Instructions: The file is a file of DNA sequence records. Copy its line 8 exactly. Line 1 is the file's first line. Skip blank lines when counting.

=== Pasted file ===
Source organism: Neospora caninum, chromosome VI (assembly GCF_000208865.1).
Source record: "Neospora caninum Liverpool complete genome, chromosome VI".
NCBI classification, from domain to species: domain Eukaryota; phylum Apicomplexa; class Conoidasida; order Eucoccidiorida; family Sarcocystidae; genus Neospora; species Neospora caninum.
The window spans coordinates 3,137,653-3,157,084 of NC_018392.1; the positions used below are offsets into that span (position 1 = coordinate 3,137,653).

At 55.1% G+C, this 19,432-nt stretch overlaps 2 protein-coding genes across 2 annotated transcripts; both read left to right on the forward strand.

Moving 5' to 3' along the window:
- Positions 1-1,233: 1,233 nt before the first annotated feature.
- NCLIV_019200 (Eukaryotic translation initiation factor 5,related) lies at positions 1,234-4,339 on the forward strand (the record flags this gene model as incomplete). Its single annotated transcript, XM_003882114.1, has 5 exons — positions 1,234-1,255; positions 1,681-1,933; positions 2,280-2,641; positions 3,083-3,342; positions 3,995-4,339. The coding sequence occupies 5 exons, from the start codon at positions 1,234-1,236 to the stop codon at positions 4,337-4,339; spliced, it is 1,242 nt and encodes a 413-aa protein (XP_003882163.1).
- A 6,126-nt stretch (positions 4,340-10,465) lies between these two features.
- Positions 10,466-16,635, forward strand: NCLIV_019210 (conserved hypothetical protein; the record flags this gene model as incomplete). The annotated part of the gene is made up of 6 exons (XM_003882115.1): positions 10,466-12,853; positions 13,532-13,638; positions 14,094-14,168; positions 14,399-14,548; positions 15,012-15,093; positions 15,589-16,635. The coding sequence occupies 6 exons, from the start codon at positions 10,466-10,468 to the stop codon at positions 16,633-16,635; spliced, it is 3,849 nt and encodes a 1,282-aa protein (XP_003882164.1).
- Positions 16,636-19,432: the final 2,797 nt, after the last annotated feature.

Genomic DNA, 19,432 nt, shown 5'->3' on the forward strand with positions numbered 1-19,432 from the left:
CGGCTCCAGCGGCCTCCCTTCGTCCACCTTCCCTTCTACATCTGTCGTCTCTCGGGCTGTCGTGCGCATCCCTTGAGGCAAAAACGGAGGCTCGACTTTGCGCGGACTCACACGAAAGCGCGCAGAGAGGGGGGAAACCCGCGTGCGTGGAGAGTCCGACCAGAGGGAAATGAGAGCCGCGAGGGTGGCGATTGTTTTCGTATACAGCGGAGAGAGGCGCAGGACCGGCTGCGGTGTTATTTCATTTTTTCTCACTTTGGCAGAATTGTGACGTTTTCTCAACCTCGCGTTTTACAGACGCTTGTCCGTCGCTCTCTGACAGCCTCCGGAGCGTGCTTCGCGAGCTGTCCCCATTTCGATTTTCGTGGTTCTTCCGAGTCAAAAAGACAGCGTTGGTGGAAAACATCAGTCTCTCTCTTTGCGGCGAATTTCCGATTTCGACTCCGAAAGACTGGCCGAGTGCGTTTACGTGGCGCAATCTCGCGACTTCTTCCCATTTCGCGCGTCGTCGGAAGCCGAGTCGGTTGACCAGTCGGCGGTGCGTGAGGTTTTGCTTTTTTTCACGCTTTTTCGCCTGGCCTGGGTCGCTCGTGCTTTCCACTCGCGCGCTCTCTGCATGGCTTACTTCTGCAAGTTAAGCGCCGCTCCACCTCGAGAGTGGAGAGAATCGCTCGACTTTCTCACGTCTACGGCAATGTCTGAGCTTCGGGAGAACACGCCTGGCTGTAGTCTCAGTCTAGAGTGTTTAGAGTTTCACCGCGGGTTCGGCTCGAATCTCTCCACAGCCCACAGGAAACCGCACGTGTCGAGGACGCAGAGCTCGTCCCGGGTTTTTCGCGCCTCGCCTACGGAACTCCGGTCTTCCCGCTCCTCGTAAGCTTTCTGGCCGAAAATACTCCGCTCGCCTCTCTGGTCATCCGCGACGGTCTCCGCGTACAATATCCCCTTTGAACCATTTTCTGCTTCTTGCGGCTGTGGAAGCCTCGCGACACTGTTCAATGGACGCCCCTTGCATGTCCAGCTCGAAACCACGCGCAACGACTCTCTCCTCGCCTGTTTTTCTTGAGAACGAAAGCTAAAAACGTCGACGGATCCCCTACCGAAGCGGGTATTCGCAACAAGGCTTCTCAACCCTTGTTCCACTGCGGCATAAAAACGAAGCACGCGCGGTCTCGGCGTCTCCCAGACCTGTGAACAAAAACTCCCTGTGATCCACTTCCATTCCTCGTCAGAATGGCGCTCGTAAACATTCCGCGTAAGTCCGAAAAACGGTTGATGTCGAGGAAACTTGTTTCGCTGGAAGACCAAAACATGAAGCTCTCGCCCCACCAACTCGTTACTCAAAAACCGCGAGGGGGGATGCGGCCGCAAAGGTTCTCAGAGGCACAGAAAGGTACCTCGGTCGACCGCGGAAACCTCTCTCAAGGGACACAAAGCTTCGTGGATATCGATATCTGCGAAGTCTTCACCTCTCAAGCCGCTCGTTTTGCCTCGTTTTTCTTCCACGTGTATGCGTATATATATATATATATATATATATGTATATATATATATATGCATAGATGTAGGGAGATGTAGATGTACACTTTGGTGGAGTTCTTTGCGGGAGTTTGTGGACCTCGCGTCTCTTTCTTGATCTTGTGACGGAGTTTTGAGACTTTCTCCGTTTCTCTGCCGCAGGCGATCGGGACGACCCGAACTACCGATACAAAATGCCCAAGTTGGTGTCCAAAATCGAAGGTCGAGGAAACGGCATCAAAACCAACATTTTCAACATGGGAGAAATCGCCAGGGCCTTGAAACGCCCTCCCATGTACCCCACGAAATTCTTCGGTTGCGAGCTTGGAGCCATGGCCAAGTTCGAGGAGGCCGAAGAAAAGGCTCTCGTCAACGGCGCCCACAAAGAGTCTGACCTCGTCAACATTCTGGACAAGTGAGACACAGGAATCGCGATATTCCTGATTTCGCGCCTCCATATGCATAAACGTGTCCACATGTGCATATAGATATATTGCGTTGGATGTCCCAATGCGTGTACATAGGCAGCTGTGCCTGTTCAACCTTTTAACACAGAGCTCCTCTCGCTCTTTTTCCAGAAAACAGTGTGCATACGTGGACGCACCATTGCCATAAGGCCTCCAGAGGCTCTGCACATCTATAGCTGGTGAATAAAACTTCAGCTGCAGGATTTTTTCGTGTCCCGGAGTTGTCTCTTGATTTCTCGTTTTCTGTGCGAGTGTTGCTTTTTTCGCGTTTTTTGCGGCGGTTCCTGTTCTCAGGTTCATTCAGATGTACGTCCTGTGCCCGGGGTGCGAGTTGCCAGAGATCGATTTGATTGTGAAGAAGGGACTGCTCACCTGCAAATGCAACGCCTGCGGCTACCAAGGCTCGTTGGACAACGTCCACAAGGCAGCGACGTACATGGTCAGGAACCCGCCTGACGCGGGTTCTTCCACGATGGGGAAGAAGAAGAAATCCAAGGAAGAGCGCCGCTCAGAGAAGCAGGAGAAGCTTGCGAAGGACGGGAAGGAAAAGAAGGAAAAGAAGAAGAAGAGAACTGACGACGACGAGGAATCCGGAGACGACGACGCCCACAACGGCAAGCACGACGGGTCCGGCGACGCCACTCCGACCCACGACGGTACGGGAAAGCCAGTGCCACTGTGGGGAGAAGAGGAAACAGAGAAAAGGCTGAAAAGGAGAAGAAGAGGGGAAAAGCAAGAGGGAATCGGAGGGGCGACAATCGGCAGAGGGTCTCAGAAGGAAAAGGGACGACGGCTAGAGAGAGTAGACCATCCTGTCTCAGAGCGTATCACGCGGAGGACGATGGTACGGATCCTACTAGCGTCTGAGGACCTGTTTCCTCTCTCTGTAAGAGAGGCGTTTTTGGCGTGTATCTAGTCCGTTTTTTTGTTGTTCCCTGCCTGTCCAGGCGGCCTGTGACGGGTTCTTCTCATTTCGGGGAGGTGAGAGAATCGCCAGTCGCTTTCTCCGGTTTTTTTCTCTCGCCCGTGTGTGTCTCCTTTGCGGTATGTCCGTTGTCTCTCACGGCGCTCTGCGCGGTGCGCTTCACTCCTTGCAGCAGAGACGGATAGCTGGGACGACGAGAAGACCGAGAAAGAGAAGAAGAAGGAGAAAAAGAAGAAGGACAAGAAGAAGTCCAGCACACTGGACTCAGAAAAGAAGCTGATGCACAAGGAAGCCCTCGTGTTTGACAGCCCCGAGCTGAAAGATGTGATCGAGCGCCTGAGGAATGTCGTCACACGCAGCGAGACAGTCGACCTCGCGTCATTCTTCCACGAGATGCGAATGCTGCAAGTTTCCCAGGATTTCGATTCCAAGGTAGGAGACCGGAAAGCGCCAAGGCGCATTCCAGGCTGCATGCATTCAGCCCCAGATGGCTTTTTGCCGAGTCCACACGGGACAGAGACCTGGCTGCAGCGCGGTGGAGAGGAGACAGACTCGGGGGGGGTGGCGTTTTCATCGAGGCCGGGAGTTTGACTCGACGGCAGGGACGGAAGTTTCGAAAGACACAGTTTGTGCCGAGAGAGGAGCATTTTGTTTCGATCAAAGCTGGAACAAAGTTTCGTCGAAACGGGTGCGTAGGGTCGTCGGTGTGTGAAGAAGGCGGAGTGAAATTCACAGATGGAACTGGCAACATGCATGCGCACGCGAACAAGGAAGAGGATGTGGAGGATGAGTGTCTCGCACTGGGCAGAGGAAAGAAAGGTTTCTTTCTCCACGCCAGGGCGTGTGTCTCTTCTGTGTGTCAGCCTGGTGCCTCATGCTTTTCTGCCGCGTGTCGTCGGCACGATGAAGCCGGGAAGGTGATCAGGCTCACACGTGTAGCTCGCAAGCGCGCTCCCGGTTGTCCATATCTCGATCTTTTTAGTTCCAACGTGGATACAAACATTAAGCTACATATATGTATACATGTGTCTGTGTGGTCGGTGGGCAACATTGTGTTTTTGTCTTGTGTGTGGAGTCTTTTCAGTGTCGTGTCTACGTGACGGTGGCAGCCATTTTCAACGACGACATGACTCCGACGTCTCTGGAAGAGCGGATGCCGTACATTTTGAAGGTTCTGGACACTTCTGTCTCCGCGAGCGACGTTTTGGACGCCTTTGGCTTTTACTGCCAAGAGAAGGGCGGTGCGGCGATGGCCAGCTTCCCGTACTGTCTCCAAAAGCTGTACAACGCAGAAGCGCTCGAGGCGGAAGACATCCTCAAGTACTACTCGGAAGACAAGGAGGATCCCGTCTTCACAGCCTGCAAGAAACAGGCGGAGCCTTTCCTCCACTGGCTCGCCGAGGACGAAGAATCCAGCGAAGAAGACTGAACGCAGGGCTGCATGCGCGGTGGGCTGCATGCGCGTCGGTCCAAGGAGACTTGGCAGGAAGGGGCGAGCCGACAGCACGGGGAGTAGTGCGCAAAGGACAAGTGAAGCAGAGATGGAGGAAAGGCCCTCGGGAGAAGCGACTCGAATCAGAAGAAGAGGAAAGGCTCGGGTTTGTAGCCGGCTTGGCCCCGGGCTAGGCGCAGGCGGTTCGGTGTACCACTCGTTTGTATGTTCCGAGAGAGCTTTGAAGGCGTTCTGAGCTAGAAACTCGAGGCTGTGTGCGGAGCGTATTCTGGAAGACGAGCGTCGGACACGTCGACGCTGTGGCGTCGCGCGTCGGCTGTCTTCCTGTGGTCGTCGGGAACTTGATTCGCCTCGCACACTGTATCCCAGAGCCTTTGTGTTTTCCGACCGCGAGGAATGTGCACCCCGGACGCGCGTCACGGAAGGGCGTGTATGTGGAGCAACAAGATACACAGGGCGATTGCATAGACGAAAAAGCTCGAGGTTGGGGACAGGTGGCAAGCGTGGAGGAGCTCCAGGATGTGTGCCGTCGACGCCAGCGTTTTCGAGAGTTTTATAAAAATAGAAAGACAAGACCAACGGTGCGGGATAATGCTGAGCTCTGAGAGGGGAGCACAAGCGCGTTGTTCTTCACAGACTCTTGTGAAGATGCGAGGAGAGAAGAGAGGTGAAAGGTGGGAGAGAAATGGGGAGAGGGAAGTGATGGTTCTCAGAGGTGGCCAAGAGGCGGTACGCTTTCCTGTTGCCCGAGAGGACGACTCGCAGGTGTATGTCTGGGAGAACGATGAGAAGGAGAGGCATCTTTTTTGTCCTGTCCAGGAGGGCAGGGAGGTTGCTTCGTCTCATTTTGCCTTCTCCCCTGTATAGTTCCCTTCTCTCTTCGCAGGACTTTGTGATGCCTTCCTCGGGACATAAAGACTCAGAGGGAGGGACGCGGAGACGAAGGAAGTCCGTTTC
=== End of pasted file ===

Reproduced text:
- NCLIV_019200 (Eukaryotic translation initiation factor 5,related) lies at positions 1,234-4,339 on the forward strand (the record flags this gene model as incomplete). Its single annotated transcript, XM_003882114.1, has 5 exons — positions 1,234-1,255; positions 1,681-1,933; positions 2,280-2,641; positions 3,083-3,342; positions 3,995-4,339. The coding sequence occupies 5 exons, from the start codon at positions 1,234-1,236 to the stop codon at positions 4,337-4,339; spliced, it is 1,242 nt and encodes a 413-aa protein (XP_003882163.1).